Running Title: The Reaper – Autobiography of one of the deadliest Special Ops snipers.
Co-author: Gary Brozek
The first time I learned about this book was from an article in a local NYC newspaper: The New York Daily News. It a featured a very non-dignifying picture of Mr. Irving, with his tongue stuck out as if auditioning for Gene Simmons in a KISS biopic, with his team as he cradled an SR-25 rifle. At first (and I’ll be honest about this) I was a bit turned off and sort of rolled my eyes whilst muttering something to the likes of “the one time we get to see a story of a black sniper and we’re being graced with this cocky picture”. It was tempting to avoid the book, but since I don’t judge book by their covers (or in this case … as it turns out … a badly chosen photo), when it landed in my stacks, my curiosity got the better of me. At a quick glance at some of the pictures in the book, it was clear that the folks at the Daily News were a bunch of tossers and could have chosen a much better picture … for there were many. I guess someone bollocksed up on that one.
In reading the first two chapters of the book, it is pretty clear that Mr. Irving is quite down-to-earth and straight shooter (pun possibly intended). He is also very modest despite his accomplishment as the first Afro-American to serve as a sniper for the Army’s Special Operations 3rd Ranger Battalion 75th Regiment. Sure, he could have run with the whole legend bit where they hyped up the number of confirmed kills and he would have probably been backed up by a ton of his brothers-at-arms. Instead he simply sets the record straight and humbly lists his confirmed kills, earlier in the book: it is 33. The book takes you back and forth through his upbringing, his training and experience in combat. It is interesting to note that Mr. Irving actually tried out for the SEALs and could not qualify due to one technicality: he discovered he was colour-blind. So you may ask, how did he wash out of SEAL qualification but it to the Rangers? Let’s just say that some nurse saw a young man that was eager to serve his country and provided him with some “aid” in qualifying. Hopefully someone did not lose their job, and considering the lives he may have saved … I guess a pay raise or promotion might have been a better deal. As delve deeper into the book there is a sense of déjà vu and Chris Kyle flashes in the one’s mind. Except for the subtle differences. Kyle is white, a Navy SEAL, and endured major combat operations in Iraq. Nicholas is black, an Army Ranger and endured major combat operations in Afghanistan. The stories of combat and the action is just as riveting, harrowing and in many cases, gut wrenching. One chapter called “The Chechen”, reads like a blockbuster movie where the bad guy is a Chechen sniper that has been hunting American soldiers, even down to the firefight that ensues … up until the reader wakes up to the reality that “bloody hell” this is not a movie but it is real. And frightening. And what those brave men and women deal with in Afghanistan. Bloody sobering. It is not all gut wrenching, and white-knuckled-gripping excursions. There are a few moments of embarrassing details about Afghan and Taliban forces that go under the category of TMI: such as some in the Afghan forces in the barracks getting their male-on-male jollies on (for some strange reason) Thursday nights, Irving and his team unwittingly stumbling onto what pretty much amounted to a Taliban male orgy (a Taliban sausagefest in the worst way). And there is even talk of drones picking up videos of in-field bestiality. Did you lose your lunch, or burp-vomitted into your mouth … I apologize, sorry about that mates.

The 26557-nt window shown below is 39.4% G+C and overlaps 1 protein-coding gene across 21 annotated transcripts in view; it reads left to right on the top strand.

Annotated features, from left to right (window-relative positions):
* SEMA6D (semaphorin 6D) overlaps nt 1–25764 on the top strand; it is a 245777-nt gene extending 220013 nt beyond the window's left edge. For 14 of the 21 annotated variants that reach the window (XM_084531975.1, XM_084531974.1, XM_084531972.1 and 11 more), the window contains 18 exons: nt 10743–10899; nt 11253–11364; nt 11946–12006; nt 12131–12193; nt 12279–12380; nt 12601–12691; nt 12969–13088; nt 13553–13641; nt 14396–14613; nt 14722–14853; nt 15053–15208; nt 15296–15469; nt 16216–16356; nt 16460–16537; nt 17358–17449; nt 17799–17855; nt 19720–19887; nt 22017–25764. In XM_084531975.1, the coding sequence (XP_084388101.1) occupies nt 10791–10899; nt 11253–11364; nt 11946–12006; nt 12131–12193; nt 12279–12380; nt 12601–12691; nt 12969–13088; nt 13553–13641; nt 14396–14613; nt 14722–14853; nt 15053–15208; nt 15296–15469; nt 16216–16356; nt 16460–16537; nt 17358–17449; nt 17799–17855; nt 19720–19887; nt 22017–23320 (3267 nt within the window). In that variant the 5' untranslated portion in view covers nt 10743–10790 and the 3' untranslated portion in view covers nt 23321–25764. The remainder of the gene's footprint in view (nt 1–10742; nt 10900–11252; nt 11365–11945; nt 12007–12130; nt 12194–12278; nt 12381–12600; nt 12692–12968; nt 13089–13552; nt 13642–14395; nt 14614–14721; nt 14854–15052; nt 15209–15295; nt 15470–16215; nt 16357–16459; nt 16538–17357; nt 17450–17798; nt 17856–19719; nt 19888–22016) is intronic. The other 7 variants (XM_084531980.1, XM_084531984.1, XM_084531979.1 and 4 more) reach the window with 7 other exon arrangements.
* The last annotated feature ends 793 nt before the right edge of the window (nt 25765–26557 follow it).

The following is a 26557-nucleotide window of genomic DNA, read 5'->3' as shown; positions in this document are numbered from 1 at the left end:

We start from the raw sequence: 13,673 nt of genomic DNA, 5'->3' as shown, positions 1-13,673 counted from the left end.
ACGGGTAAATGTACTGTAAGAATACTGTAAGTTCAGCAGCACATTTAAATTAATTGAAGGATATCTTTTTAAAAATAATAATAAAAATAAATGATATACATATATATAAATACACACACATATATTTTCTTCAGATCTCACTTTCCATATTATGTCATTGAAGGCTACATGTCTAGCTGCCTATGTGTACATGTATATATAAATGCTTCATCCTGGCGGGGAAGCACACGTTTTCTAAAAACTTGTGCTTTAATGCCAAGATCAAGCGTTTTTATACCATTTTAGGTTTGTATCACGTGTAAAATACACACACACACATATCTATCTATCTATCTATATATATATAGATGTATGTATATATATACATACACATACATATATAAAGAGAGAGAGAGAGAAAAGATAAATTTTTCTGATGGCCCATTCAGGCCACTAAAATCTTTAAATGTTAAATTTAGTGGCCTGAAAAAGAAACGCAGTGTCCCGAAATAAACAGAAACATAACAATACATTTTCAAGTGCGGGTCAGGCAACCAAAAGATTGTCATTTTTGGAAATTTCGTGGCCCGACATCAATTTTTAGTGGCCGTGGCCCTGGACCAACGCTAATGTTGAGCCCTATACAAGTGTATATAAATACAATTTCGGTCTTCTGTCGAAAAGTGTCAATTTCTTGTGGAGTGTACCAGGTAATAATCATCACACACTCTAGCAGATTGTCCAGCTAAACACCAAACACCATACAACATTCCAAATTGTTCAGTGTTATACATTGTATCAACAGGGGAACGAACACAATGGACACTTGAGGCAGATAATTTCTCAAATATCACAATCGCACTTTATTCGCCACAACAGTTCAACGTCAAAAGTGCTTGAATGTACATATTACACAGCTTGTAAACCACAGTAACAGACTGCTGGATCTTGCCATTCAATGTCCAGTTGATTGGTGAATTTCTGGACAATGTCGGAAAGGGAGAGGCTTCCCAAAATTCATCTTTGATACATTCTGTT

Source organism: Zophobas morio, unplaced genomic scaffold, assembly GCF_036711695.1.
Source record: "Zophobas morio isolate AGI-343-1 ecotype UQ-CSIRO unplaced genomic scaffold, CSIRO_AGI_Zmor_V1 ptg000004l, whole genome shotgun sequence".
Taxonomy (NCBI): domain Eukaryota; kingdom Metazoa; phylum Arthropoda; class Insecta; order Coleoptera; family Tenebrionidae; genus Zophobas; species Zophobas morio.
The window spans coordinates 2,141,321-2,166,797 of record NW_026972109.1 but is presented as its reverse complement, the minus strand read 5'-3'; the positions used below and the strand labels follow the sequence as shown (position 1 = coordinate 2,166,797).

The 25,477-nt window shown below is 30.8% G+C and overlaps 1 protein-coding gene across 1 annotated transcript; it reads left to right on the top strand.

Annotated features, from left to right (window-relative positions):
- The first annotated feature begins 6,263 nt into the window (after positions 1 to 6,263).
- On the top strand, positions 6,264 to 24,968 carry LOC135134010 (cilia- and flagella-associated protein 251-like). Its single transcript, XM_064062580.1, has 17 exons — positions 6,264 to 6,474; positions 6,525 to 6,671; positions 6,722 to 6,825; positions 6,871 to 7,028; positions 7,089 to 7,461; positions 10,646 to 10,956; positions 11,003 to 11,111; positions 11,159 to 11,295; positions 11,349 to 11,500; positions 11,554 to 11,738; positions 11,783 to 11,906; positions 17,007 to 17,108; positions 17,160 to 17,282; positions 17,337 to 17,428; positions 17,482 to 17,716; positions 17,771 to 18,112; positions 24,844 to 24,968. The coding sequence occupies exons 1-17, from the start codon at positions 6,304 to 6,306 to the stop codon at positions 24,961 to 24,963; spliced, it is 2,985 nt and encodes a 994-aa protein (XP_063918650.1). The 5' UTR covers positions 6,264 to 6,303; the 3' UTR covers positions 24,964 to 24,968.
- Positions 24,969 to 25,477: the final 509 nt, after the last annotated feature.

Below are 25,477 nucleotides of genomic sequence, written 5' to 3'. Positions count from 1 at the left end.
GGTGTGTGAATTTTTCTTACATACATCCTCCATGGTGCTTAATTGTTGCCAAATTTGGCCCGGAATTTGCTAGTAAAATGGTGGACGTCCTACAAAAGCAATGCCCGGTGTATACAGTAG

Captivating, filled with adrenaline-inducing action, and heart-wrenching, Reaper, even though it was set out to tell the story a young Army Special Ops sniper turns out to be yet another delightful tribute to Mr. Irving’s brothers-at-arms. One such person is Cpl. Benjamin Kopp, who put his life on the line to provide suppressing fire during the unit’s encounter with the Chechen. Even in death, Cpl. Kopp went on to save lives since he was an organ donor.. A truly noble, honourable man. The real definition of courage (not some bloke in a white dress going through a “change”). It never ceases to amaze me about the humility of these brave men, these silent professionals. They are truly America’s best. Thanks for your service Mr. Irving. May God bless you and yours and your days under the sun.